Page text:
i think i have a magic touch
When my daughter turned 2, I took her to the playground regularly. This helped ease the burden on her wife, especially after her daughter had a rough night of not sleeping well.
During the 2-3 hours outing, the children always played well and never quarreled. When I said it was time to leave, they followed without complaining. When I told them to finish their snacks, they did. they never cried.
However, I noticed that when they returned home to hand over to Mama, they would quickly whine. Suddenly the little horn turned into a rebellious rogue.
Thinking this was just a fluke, I took them out myself and kept a close watch on their behavior. Each time they performed wonderfully against me. And every time they got home they turned into little hellions.
I thought in my heart, Oh, I must have a touch of magic! Give me the Father of the Year trophy! A wife needs to speak more authoritatively and confidently to keep her children compliant. She needs to learn my special ways!
Dad’s Blind Spot #2: Not Doing Hard Enough
After more outings, I began to understand why my children were more violent when I was with them than when they were with me. Two things made him realize I wasn’t as good a father as I thought I was.See: The Dunning Kruger Effect
So why are my kids more difficult with my wife? He has two reasons.
1) they love mom more.
They love their mothers more because they spend 50% to 100% more time with them. She is a night watchman who comforts them in case of night terrors. She is the main person who bathes them and feeds them. Moms also feel more warmth and love when their children are injured or sick.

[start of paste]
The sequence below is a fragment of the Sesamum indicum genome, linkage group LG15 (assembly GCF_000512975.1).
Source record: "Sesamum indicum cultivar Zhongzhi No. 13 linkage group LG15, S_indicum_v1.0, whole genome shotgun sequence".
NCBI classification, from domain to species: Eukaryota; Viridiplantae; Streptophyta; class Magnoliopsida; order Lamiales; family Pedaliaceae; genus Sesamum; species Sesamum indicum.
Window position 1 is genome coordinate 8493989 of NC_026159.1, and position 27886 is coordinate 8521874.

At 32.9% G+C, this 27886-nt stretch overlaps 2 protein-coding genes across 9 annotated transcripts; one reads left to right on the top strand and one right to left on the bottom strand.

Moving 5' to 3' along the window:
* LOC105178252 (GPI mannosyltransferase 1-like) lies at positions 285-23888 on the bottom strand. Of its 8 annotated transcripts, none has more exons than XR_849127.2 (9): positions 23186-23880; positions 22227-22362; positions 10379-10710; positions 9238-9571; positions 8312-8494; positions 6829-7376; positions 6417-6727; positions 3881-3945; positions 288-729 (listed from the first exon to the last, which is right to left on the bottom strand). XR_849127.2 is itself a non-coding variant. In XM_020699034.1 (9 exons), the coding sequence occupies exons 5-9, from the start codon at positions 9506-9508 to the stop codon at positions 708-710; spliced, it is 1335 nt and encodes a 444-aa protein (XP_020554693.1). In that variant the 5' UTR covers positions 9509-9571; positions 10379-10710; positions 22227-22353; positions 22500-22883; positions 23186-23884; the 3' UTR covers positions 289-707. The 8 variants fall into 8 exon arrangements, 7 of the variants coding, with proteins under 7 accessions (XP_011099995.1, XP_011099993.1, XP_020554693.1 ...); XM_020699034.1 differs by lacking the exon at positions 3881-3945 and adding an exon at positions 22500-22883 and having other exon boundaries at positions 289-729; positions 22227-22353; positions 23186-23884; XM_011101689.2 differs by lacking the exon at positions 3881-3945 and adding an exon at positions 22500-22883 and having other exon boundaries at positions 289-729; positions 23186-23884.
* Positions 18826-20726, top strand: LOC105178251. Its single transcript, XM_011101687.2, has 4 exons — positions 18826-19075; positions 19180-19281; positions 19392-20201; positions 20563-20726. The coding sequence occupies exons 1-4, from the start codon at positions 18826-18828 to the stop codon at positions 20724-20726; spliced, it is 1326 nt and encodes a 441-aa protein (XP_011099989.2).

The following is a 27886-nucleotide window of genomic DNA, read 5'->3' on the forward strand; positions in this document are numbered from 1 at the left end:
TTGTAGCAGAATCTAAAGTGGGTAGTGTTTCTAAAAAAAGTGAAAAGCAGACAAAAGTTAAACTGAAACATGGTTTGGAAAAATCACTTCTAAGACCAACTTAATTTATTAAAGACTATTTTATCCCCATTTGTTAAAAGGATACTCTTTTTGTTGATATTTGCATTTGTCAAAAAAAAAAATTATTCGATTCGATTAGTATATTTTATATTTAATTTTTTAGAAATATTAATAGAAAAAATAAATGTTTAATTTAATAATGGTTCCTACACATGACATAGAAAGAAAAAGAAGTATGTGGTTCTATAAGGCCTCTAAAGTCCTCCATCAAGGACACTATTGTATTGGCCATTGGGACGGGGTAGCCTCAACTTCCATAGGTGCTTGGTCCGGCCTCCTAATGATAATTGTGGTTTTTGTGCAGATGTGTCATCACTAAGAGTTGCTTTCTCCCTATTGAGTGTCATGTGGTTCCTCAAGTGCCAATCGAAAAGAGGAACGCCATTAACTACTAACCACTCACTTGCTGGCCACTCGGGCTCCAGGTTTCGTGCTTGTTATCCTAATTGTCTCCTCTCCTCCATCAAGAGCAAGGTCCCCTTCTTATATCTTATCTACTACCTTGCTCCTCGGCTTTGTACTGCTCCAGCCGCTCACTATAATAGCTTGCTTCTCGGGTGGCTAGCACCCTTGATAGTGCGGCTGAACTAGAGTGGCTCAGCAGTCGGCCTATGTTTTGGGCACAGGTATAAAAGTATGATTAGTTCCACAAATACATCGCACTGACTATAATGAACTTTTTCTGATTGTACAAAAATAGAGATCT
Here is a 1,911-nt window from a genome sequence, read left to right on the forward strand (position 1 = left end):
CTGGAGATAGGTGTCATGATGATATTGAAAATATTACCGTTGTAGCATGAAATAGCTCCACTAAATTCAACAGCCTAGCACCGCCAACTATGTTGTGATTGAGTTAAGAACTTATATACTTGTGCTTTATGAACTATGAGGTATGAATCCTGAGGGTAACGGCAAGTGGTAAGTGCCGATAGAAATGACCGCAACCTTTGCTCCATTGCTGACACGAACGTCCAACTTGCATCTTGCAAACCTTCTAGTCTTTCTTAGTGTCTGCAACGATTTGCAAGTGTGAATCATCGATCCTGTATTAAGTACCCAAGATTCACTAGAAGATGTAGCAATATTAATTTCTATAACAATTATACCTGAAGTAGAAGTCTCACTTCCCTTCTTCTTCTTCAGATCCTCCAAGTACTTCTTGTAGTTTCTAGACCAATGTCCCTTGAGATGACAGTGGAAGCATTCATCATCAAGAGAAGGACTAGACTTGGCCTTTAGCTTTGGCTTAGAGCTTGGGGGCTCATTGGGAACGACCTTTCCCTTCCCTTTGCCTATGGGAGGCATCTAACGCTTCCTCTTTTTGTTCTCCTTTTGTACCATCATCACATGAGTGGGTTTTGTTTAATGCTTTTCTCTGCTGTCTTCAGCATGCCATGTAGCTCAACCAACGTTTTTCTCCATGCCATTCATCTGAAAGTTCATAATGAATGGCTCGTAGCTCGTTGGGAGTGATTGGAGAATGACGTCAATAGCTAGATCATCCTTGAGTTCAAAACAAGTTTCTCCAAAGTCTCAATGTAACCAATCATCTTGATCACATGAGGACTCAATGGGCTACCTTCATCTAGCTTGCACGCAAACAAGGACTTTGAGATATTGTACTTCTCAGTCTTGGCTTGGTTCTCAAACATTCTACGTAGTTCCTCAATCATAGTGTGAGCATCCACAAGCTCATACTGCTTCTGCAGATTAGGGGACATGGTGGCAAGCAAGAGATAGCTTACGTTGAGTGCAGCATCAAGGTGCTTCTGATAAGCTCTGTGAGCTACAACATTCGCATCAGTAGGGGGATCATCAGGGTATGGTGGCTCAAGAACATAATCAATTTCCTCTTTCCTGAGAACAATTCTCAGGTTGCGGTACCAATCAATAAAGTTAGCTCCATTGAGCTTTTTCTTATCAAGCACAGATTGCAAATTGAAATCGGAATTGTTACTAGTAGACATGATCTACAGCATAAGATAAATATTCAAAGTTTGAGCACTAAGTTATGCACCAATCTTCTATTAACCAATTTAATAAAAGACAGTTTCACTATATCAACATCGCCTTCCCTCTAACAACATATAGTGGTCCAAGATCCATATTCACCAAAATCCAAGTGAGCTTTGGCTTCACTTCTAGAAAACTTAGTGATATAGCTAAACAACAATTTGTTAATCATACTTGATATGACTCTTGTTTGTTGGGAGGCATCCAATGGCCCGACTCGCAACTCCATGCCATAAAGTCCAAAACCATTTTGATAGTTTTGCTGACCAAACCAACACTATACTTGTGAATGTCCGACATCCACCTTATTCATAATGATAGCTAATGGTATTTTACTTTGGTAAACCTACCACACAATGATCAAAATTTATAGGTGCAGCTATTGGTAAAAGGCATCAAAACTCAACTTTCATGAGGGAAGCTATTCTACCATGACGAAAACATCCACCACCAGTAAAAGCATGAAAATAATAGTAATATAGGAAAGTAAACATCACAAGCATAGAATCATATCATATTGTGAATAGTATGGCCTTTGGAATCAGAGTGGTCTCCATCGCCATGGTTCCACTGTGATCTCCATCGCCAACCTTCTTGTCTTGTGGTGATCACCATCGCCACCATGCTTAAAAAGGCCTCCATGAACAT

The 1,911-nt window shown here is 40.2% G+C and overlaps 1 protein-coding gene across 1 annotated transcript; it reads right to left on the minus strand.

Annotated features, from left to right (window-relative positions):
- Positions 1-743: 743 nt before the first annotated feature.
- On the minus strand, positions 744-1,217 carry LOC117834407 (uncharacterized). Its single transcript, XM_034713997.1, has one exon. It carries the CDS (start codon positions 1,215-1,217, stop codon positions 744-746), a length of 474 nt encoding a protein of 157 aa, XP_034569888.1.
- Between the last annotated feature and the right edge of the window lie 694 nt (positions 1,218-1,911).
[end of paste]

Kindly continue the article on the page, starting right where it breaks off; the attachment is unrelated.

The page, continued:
As a result, they compete the most for her attention. They are always fighting to be held by her and to be loved by her. And each of them gets frustrated and upset when they don’t get enough mom’s attention.
I, on the other hand, spend less time with them than my wife, so I’m more of a novelty. Just like they behave better in front of their teachers, they behave better towards me because I’m not always by their side.
In a way they take my wife more for granted because they are together so often. And we tend to hurt and annoy those we love most.
2) I am doing more fun things with my children.
When I go out alone, I usually take my kids to the zoo, playground, and shopping mall. We’re having fun, so of course they’ll behave better.
On the other hand, it’s always Mom who goes to the doctor’s office or the dentist. I spend most of my time waiting in my car, a remnant of COVID-19, where pediatric appointments are limited to only one parent.
My wife is also responsible for providing our children with a balanced diet of vegetables, meats, gluten-free grains and fruit. On the other hand, I love cheeseburgers and they love to eat cheeseburgers too. As a result, of course, they will be more docile if I give them something more attractive.
Finally, my wife is also primarily responsible for helping the kids apply sunscreen, clip their nails, and brush their teeth. Neither of our children like doing things like this, so it has increased whining and disapproving towards her wife.
Becoming a father is a work in progress
I have overestimated my effort and ability and underestimated my wife’s ability and effort.